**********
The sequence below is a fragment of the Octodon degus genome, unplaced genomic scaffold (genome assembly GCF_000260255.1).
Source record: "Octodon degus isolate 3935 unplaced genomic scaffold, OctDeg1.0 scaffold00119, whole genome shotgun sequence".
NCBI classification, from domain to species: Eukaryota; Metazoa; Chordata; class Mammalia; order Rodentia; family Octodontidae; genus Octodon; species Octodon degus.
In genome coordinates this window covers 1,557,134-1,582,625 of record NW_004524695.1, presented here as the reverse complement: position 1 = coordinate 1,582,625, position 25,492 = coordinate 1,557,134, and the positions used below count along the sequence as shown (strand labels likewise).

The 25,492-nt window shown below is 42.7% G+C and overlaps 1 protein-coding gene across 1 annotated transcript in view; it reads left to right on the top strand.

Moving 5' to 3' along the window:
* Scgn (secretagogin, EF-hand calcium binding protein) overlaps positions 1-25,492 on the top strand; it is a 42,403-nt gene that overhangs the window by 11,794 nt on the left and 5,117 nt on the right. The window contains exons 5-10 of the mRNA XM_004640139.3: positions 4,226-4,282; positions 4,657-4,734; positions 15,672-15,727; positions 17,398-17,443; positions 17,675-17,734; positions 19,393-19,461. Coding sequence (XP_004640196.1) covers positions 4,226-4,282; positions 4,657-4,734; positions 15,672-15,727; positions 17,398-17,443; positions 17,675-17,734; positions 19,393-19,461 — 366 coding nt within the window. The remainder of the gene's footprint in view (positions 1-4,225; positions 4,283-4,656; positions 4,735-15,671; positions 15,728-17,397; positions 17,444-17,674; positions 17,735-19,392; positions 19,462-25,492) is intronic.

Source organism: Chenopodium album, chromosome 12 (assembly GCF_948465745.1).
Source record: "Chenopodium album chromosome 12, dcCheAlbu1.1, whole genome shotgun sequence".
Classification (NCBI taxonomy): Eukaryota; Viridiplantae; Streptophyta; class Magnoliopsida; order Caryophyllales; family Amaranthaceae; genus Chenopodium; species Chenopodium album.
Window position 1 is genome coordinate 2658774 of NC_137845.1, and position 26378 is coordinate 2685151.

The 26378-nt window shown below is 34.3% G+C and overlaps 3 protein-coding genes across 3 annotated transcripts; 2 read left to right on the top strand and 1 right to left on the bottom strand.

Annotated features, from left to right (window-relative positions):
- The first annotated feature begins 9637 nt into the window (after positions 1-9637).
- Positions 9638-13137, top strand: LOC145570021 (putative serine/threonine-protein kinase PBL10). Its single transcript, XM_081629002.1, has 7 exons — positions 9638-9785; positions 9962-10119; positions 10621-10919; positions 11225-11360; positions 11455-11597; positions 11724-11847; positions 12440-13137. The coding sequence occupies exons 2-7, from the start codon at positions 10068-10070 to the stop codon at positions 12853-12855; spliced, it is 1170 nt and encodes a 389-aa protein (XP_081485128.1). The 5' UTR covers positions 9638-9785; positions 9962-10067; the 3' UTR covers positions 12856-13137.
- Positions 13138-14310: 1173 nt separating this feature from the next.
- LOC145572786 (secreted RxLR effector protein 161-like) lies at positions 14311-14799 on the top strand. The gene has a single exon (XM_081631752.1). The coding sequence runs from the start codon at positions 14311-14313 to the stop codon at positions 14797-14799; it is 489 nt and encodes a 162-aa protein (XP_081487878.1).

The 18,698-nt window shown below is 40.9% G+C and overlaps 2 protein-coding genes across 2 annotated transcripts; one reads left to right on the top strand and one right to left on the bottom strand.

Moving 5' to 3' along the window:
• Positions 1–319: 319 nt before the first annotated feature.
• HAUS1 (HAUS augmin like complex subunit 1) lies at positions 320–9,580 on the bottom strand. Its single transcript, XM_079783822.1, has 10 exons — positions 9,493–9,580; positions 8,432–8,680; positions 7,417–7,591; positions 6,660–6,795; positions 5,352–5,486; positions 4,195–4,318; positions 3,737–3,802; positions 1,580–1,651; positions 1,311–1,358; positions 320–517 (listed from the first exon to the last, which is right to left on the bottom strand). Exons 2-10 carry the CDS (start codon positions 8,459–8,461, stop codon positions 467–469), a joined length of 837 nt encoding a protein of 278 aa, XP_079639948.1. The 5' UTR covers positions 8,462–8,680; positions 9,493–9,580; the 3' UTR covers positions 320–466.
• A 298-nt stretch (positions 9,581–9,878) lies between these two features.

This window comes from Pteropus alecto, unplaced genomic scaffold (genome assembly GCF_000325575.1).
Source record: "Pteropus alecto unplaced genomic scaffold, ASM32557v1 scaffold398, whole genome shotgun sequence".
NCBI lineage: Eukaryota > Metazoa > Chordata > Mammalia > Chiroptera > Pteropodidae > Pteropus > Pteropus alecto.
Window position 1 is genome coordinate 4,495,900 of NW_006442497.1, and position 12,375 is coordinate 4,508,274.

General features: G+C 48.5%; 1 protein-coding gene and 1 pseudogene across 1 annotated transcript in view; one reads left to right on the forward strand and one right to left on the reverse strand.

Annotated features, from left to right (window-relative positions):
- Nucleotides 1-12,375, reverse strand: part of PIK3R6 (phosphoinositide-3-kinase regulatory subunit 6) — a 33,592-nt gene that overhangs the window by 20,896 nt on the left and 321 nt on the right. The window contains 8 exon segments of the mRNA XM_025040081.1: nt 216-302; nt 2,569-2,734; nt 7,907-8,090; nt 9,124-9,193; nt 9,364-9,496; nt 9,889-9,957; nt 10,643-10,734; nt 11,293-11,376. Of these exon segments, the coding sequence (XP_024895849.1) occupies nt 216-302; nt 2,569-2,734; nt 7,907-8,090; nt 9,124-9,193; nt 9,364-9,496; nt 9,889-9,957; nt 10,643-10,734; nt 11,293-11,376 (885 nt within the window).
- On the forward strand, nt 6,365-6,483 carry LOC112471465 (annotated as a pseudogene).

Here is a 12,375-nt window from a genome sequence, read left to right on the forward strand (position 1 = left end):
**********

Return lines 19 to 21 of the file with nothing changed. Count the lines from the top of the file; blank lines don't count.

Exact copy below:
Moving 5' to 3' along the window:
• Positions 1–319: 319 nt before the first annotated feature.
• HAUS1 (HAUS augmin like complex subunit 1) lies at positions 320–9,580 on the bottom strand. Its single transcript, XM_079783822.1, has 10 exons — positions 9,493–9,580; positions 8,432–8,680; positions 7,417–7,591; positions 6,660–6,795; positions 5,352–5,486; positions 4,195–4,318; positions 3,737–3,802; positions 1,580–1,651; positions 1,311–1,358; positions 320–517 (listed from the first exon to the last, which is right to left on the bottom strand). Exons 2-10 carry the CDS (start codon positions 8,459–8,461, stop codon positions 467–469), a joined length of 837 nt encoding a protein of 278 aa, XP_079639948.1. The 5' UTR covers positions 8,462–8,680; positions 9,493–9,580; the 3' UTR covers positions 320–466.